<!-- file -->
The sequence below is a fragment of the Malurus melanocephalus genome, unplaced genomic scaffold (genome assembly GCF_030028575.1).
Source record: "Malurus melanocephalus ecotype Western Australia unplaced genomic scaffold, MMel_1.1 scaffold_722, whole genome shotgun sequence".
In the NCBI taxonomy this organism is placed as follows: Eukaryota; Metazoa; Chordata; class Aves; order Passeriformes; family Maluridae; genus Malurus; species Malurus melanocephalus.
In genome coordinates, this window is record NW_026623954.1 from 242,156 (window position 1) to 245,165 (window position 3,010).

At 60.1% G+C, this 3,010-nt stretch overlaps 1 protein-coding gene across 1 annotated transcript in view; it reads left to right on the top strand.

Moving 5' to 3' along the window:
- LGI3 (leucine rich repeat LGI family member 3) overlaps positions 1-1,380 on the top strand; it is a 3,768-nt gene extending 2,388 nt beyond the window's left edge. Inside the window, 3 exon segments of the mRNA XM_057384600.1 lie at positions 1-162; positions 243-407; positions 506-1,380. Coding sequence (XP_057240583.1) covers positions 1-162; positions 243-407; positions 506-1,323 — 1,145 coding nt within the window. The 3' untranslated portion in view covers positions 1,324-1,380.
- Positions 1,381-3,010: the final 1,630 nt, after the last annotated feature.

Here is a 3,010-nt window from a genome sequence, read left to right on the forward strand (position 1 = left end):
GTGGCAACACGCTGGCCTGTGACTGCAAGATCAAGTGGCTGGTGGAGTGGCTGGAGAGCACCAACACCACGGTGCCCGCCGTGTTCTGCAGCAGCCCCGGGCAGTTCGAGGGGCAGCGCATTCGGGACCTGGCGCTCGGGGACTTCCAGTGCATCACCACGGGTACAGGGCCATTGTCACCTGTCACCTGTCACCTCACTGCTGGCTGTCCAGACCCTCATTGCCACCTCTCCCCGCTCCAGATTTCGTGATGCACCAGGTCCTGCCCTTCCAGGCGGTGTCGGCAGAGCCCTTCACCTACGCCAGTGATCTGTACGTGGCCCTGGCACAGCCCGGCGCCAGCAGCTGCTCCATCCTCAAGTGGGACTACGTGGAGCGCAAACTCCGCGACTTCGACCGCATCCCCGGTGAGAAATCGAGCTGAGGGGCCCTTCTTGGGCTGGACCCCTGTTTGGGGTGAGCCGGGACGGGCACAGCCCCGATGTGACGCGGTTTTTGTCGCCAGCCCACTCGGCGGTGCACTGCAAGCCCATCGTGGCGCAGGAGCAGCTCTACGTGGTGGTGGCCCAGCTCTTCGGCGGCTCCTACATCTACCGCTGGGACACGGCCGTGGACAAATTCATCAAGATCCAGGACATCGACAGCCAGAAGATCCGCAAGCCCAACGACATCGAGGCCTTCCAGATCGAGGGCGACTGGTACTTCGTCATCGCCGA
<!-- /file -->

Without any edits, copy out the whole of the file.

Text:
The sequence below is a fragment of the Malurus melanocephalus genome, unplaced genomic scaffold (genome assembly GCF_030028575.1).
Source record: "Malurus melanocephalus ecotype Western Australia unplaced genomic scaffold, MMel_1.1 scaffold_722, whole genome shotgun sequence".
In the NCBI taxonomy this organism is placed as follows: Eukaryota; Metazoa; Chordata; class Aves; order Passeriformes; family Maluridae; genus Malurus; species Malurus melanocephalus.
In genome coordinates, this window is record NW_026623954.1 from 242,156 (window position 1) to 245,165 (window position 3,010).

At 60.1% G+C, this 3,010-nt stretch overlaps 1 protein-coding gene across 1 annotated transcript in view; it reads left to right on the top strand.

Moving 5' to 3' along the window:
- LGI3 (leucine rich repeat LGI family member 3) overlaps positions 1-1,380 on the top strand; it is a 3,768-nt gene extending 2,388 nt beyond the window's left edge. Inside the window, 3 exon segments of the mRNA XM_057384600.1 lie at positions 1-162; positions 243-407; positions 506-1,380. Coding sequence (XP_057240583.1) covers positions 1-162; positions 243-407; positions 506-1,323 — 1,145 coding nt within the window. The 3' untranslated portion in view covers positions 1,324-1,380.
- Positions 1,381-3,010: the final 1,630 nt, after the last annotated feature.

Here is a 3,010-nt window from a genome sequence, read left to right on the forward strand (position 1 = left end):
GTGGCAACACGCTGGCCTGTGACTGCAAGATCAAGTGGCTGGTGGAGTGGCTGGAGAGCACCAACACCACGGTGCCCGCCGTGTTCTGCAGCAGCCCCGGGCAGTTCGAGGGGCAGCGCATTCGGGACCTGGCGCTCGGGGACTTCCAGTGCATCACCACGGGTACAGGGCCATTGTCACCTGTCACCTGTCACCTCACTGCTGGCTGTCCAGACCCTCATTGCCACCTCTCCCCGCTCCAGATTTCGTGATGCACCAGGTCCTGCCCTTCCAGGCGGTGTCGGCAGAGCCCTTCACCTACGCCAGTGATCTGTACGTGGCCCTGGCACAGCCCGGCGCCAGCAGCTGCTCCATCCTCAAGTGGGACTACGTGGAGCGCAAACTCCGCGACTTCGACCGCATCCCCGGTGAGAAATCGAGCTGAGGGGCCCTTCTTGGGCTGGACCCCTGTTTGGGGTGAGCCGGGACGGGCACAGCCCCGATGTGACGCGGTTTTTGTCGCCAGCCCACTCGGCGGTGCACTGCAAGCCCATCGTGGCGCAGGAGCAGCTCTACGTGGTGGTGGCCCAGCTCTTCGGCGGCTCCTACATCTACCGCTGGGACACGGCCGTGGACAAATTCATCAAGATCCAGGACATCGACAGCCAGAAGATCCGCAAGCCCAACGACATCGAGGCCTTCCAGATCGAGGGCGACTGGTACTTCGTCATCGCCGA